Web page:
The rationale behind confining casinos to riverboats was that casinos would have a negative influence if allowed on mainland LA. The riverboat casino model was also a ploy to limit gamblers’ time to 2 hours, which is the length of a riverboat cruise.
Two out of the 15 licenses issued were allowed to operate on land. One was opened in downtown New Orleans and the other one in Harrah. The latter was subjected to a state requirement to hire 2,400 employees from LA’s local economy.
Initially, the casinos were not permitted to operate hotels based on the legislature’s reasoning that this would have an influence on the surrounding communities. Today, LA has about 60 land and riverboat-based casinos. Under the provisions of the Indian Regulatory Act, four native tribes operate six casinos, and New Orleans has five casinos making it the highest per capita for casinos in the state.
The illegalization of Online Gambling in LA
Following the reintroduction of the LA lottery and legalization of casino gambling, offshore casino operators printed billions from online casinos between 1995 and 2006. The boom years of online gambling were favored by lack of enforceable and clear federal legislation and the love of gambling among U.S citizens, which was growing exponentially.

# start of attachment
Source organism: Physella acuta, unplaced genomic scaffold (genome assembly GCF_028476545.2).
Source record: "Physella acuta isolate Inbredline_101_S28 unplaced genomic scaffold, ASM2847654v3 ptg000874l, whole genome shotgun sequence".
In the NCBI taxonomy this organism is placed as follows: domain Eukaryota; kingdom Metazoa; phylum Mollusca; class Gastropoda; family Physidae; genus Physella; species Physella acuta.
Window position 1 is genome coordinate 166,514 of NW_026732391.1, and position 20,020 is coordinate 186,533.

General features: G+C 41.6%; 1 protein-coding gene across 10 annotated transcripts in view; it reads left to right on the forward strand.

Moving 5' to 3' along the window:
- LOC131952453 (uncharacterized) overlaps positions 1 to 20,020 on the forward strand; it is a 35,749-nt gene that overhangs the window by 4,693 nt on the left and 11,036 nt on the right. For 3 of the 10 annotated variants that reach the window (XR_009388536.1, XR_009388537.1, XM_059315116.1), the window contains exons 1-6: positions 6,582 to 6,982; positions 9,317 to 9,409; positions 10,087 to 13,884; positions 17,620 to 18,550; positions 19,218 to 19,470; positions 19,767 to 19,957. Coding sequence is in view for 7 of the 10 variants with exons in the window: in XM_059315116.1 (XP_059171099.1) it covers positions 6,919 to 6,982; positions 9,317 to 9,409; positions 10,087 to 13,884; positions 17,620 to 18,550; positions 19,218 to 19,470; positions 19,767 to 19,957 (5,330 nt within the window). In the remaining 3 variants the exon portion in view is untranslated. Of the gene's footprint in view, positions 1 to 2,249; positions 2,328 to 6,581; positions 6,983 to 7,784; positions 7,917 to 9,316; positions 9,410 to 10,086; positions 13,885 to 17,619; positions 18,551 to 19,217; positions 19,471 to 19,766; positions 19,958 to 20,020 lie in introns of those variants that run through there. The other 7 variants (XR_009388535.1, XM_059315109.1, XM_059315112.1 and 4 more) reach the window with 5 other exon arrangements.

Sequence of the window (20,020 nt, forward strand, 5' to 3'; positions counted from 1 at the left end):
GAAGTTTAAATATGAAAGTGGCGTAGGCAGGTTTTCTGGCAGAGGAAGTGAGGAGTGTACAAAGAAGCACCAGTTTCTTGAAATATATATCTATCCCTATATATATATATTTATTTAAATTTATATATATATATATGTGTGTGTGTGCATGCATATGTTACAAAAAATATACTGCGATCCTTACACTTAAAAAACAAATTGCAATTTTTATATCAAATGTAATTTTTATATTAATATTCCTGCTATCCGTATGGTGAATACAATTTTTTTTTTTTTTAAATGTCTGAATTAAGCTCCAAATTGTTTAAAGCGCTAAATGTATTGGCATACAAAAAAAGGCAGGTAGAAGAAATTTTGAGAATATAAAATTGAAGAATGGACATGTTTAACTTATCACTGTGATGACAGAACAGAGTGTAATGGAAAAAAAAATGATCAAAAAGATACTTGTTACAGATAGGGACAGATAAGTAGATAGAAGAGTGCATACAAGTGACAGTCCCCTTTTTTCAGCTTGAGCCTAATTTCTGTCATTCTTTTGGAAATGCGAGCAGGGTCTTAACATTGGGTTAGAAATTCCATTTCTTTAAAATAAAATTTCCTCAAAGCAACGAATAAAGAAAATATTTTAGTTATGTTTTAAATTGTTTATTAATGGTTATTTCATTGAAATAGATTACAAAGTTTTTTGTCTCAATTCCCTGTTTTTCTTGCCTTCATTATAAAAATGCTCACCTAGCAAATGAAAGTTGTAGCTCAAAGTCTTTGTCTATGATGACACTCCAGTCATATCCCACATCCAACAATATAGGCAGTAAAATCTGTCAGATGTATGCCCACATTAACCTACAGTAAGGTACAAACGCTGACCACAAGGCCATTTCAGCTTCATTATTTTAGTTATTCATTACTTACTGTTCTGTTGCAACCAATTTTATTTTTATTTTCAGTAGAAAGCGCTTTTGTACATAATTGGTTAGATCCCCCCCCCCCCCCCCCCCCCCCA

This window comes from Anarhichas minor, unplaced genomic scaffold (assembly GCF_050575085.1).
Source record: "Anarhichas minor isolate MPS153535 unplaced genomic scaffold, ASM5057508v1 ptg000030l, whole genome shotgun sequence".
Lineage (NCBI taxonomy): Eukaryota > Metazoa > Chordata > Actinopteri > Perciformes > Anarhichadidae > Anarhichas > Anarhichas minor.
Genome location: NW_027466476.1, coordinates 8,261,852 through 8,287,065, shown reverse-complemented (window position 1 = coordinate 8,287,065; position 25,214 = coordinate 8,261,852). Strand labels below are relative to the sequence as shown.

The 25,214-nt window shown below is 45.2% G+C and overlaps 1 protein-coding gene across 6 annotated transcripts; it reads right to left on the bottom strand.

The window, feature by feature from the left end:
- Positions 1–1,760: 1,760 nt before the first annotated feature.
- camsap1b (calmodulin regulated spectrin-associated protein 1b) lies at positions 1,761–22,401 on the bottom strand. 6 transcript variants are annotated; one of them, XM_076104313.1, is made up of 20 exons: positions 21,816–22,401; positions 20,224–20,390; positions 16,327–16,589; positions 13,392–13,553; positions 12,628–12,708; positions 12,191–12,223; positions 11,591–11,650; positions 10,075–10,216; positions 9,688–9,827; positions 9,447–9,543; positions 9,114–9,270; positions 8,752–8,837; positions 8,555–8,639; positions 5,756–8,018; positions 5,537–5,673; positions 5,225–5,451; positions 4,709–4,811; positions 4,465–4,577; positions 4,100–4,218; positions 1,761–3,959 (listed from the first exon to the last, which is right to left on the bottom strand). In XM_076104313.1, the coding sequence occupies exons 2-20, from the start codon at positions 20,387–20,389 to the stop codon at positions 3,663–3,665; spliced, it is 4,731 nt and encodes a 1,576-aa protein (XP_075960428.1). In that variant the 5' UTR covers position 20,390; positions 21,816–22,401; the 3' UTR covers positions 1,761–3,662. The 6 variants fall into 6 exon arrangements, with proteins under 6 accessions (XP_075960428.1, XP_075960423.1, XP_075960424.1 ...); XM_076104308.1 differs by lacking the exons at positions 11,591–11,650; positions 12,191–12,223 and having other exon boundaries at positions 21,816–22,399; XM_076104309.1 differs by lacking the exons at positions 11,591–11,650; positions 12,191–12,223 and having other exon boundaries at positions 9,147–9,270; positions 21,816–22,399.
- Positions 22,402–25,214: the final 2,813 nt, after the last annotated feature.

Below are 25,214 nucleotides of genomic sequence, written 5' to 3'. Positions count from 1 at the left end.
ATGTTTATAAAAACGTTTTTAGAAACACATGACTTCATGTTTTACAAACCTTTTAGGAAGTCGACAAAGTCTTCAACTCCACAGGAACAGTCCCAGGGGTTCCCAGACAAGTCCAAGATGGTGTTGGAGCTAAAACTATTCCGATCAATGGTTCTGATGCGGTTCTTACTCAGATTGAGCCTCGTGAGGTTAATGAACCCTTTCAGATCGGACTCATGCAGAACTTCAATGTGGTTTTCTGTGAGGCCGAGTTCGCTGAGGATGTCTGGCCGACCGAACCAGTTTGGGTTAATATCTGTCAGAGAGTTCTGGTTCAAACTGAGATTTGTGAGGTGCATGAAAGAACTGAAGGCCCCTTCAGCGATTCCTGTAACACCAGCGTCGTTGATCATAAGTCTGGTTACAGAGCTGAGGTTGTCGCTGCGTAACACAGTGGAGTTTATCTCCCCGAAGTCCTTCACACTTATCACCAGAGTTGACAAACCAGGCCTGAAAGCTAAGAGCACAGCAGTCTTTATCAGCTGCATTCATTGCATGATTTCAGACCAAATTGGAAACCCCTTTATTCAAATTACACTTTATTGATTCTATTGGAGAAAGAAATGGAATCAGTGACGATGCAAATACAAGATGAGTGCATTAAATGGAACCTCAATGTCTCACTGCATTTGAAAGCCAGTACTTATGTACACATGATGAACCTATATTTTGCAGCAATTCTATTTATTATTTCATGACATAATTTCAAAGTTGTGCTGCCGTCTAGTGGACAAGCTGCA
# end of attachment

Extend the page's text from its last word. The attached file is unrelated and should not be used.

Louisiana was the first state to illegalize online gambling during this period, but the prohibition had little impact until the 2006 federal legislation that made it illegal for credit card companies to accept illegal online gambling transaction payments.
The Wire Act declared it a crime to accept any payment intended to support betting or wagering via a computer. While proponents of the Act claim that it was aimed at prohibiting all forms of online gambling, the Fifth Circuit court held that the Act was not intended to prohibit all forms of online gambling but only those done via a computer.
Due to lack of clarity with the Wire Act, Louisiana passed its laws, La. Rev. Stat. § 14:90.3 (1997), which took effect on August 15, 1997, outlawing gambling by computer. The statute applies to casino operators, casino website developers, and anyone else who aids any form of gambling by computer. The state’s legislature, when enacting the statute, stated that its interest was to protect residents and their children from the harm of online gambling as well as protecting people with compulsive gambling behavior.
Gambling is LA has a rich history, having begun in the 18th century and evolved over time to what the LA gambling industry is today. Gambling is a multi-billion industry flooded with committed gamblers and operators. However, the Louisiana gambling industry had attracted all sorts of corruption, which motivated the legislature to enact laws regulating the wagering space.
Gamblers are still debating on the trajectory online gambling in LA will take. Will it follow the same path as land casinos and lottery by shifting from prohibition to legalization? Current trends and the state’s gambling history indicate that online casinos might get legalized eventually.